Reason being is if the spacing between the J molding is differant there may be issues. By installing the brick mouding yourself it could be installed nice and tight.
If the new window came with the brick moulding installed and it's bigger then the opening you have your in deep dodo.

mpg9999 11-17-2012 02:09 PM

Quote:

Originally Posted by hand drive (Post 1054209)
if the new window is sized the same as the old then preferably the new will fit into the old window hole. the new window can come with brickmolding installed to the window from factory and you just nail it to the wall after wrapping the windows rough opening with seal-able window/door wrap. the interior trim will need to be re worked as well to match the new window. drip cap sits on the top of the brickmold to give a watershed from the water coming down the wall.

So is there no nailing flange on a window that comes with brick mold?

mpg9999 11-17-2012 02:10 PM

Quote:

Originally Posted by joecaption (Post 1054217)
Is that aluminum siding?
If so you may need to order a flat jamb wondow and install your own vinyl brick moulding.
Reason being is if the spacing between the J molding is differant there may be issues. By installing the brick mouding yourself it could be installed nice and tight.
If the new window came with the brick moulding installed and it's bigger then the opening you have your in deep dodo.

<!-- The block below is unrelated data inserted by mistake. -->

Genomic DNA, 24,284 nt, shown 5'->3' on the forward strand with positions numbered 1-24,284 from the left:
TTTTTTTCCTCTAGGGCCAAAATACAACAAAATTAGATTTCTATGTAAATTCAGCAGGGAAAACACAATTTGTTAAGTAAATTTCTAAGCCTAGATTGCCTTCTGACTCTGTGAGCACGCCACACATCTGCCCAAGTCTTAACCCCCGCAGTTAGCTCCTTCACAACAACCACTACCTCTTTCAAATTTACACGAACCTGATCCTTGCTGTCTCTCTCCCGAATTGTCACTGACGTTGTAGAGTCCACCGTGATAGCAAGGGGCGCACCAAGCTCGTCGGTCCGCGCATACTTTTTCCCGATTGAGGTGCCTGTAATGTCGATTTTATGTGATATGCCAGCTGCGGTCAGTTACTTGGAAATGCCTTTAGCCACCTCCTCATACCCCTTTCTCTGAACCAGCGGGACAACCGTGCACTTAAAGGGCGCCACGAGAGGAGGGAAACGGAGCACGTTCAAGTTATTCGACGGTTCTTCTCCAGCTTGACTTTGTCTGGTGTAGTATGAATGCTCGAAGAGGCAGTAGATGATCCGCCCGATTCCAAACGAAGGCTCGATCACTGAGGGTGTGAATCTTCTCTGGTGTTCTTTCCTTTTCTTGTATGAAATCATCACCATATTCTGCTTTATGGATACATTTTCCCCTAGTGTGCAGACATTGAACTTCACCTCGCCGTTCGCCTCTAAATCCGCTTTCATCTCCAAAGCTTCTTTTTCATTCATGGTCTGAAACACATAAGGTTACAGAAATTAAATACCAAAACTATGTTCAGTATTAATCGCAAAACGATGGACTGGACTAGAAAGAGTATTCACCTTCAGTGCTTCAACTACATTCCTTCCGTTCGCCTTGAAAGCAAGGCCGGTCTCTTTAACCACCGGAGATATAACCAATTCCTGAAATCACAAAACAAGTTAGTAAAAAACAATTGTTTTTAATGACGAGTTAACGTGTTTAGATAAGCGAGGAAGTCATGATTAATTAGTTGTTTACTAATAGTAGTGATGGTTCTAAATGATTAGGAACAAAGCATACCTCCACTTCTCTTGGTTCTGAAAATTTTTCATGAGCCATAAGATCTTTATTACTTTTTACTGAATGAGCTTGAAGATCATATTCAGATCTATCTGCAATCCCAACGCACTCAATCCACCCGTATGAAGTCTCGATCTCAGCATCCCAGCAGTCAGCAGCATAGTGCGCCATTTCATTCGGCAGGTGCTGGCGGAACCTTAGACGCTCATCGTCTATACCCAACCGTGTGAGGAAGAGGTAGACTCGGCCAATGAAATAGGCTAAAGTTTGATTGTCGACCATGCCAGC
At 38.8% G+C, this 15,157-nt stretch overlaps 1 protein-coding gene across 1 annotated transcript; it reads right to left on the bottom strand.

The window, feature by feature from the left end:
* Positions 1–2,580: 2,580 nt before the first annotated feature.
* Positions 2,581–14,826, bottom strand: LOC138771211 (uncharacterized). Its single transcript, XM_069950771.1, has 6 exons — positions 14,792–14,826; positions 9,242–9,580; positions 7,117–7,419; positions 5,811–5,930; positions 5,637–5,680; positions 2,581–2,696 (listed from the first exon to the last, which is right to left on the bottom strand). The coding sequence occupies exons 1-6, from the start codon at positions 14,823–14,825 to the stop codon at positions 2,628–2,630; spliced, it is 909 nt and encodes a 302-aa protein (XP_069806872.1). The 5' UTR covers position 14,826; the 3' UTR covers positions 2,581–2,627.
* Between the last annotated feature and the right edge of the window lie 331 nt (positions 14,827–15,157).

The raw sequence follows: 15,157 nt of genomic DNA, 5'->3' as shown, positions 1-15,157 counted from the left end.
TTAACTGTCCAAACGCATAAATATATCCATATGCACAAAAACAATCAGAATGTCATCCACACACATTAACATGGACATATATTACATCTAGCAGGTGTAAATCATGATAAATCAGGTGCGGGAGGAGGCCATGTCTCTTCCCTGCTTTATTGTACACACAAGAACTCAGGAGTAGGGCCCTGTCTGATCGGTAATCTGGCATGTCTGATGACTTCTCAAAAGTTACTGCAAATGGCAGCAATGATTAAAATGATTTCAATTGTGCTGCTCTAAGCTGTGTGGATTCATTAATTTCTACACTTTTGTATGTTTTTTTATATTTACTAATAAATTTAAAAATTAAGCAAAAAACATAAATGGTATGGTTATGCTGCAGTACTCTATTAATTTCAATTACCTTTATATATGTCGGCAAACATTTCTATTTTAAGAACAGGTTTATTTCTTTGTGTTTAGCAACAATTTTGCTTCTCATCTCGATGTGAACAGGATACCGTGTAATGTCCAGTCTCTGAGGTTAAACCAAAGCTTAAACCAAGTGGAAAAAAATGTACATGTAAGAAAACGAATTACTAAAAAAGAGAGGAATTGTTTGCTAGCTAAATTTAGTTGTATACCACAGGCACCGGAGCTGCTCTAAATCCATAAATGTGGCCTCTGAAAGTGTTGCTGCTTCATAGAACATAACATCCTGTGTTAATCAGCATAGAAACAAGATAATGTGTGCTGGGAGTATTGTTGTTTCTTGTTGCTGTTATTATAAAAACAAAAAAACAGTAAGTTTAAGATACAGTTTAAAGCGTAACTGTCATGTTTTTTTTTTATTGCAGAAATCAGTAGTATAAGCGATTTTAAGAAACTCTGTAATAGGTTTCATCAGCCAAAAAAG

Yes, aluminum siding. What is a flat jamb window? I currently have wood brick molding. So is it better to go with vinyl? How does the vinyl brick mold install?

joecaption 11-17-2012 02:22 PM

It installs exatly like wood moulding does and will never rot.
A flat jamb window is just that, the jambs are flat, there is no nailing fin.
It's going to be near impossible to install a new window with a nailing fin on an aluminum sided house with out removing the siding. An it's near impossible to remove it with out damaging it.

mpg9999 11-17-2012 02:26 PM

Quote:

Originally Posted by joecaption (Post 1054379)
It installs exatly like wood moulding does and will never rot.
A flat jamb window is just that, the jambs are flat, there is no nailing fin.
It's going to be near impossible to install a new window with a nailing fin on an aluminum sided house with out removing the siding. An it's near impossible to remove it with out damaging it.

Wouldn't the nailing flange rest against the house where the current brick mold is? What would you recommend I do?

Windows on Wash 11-18-2012 08:08 AM

Recommended installation type for a DIY application would be a pocket or insert window in this case.

If you are going to start pulling J-Channel and going full tear out, you are opening Pandora's box. That is not work that is typically suited for a DIY application and you may wind up re-siding that entire exterior.

If you are planning on doing siding at the same time, by all means, a full tear out with new construction nailing flange is 100% the way to go.


All times are GMT -5. The time now is 10:46 AM.